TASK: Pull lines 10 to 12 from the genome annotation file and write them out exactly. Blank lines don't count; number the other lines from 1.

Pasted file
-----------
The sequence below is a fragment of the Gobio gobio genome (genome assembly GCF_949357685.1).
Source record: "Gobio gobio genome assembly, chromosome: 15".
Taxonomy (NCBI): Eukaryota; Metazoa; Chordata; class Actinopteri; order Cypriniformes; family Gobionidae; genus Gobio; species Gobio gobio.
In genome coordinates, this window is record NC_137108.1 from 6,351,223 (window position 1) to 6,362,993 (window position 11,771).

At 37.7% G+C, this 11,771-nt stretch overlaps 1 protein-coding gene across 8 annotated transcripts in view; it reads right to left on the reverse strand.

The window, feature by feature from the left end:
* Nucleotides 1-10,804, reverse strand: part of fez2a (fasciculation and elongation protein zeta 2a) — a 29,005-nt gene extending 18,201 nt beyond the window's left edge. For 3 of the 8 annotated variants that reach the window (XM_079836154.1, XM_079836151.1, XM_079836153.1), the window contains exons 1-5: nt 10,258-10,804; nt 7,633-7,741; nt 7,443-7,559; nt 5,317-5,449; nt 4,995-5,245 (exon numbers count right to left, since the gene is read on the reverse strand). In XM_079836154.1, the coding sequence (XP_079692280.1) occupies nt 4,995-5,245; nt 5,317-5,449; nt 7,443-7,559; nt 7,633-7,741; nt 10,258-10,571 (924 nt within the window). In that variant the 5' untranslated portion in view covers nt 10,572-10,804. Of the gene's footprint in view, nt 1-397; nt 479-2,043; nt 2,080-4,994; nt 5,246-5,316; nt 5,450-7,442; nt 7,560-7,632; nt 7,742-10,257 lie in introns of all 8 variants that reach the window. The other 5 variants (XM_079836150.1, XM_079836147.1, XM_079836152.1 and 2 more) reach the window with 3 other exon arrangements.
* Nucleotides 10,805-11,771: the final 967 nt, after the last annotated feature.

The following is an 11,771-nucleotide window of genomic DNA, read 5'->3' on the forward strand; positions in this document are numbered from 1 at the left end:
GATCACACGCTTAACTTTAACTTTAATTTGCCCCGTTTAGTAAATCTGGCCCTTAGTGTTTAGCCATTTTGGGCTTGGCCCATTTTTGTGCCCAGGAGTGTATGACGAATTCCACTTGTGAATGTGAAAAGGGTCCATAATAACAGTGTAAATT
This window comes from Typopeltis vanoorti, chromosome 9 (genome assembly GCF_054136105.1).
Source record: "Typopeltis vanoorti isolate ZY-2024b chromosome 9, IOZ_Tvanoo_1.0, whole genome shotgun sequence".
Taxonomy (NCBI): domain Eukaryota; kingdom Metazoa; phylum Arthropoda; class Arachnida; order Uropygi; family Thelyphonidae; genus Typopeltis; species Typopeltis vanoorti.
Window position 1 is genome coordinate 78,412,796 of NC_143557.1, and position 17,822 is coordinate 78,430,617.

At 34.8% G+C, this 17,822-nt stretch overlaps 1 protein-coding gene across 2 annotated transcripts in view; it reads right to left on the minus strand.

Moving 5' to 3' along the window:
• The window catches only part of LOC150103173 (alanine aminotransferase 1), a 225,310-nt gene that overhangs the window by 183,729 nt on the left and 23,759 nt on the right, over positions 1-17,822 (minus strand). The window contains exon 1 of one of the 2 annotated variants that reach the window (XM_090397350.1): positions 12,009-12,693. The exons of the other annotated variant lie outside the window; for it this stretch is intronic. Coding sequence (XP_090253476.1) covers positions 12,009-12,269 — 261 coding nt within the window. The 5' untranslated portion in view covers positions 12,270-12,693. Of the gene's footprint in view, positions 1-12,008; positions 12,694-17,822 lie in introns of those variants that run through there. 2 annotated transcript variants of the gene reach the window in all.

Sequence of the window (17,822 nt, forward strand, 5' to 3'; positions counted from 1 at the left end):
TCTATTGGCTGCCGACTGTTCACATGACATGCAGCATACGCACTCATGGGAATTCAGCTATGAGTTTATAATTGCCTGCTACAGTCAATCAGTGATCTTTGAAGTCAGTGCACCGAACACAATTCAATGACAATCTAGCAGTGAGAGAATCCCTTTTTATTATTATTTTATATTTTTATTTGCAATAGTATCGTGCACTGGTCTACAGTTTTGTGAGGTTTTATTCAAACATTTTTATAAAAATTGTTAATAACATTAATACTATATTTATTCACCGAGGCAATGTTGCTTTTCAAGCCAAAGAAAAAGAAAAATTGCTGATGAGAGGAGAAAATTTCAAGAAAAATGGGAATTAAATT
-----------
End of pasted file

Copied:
GATCACACGCTTAACTTTAACTTTAATTTGCCCCGTTTAGTAAATCTGGCCCTTAGTGTTTAGCCATTTTGGGCTTGGCCCATTTTTGTGCCCAGGAGTGTATGACGAATTCCACTTGTGAATGTGAAAAGGGTCCATAATAACAGTGTAAATT
This window comes from Typopeltis vanoorti, chromosome 9 (genome assembly GCF_054136105.1).
Source record: "Typopeltis vanoorti isolate ZY-2024b chromosome 9, IOZ_Tvanoo_1.0, whole genome shotgun sequence".